Gauss invented Gaussian quadrature following an approach entirely different from the one we now find in textbooks. I will describe leisurely the contents of Gauss's original memoir on quadrature, an impressive piece of mathematics, based on continued fractions, Padé approximation, generating functions, the hypergeometric series and more.

The talk will describe accelerated algorithms for computing full or partial matrix factorizations such as the eigenvalue decomposition, the QR factorization, etc. The key technical novelty is the use of randomized projections to reduce the effective dimensionality of intermediate steps in the computation. The resulting algorithms execute faster on modern hardware than traditional algorithms, and are particularly well suited for processing very large data sets.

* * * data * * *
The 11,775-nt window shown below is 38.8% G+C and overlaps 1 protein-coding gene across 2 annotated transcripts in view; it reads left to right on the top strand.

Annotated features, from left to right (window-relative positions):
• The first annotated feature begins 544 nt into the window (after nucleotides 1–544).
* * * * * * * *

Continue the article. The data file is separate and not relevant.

The algorithms described are supported by a rigorous mathematical analysis that exploits recent work in random matrix theory. The talk will briefly review some representative theoretical results.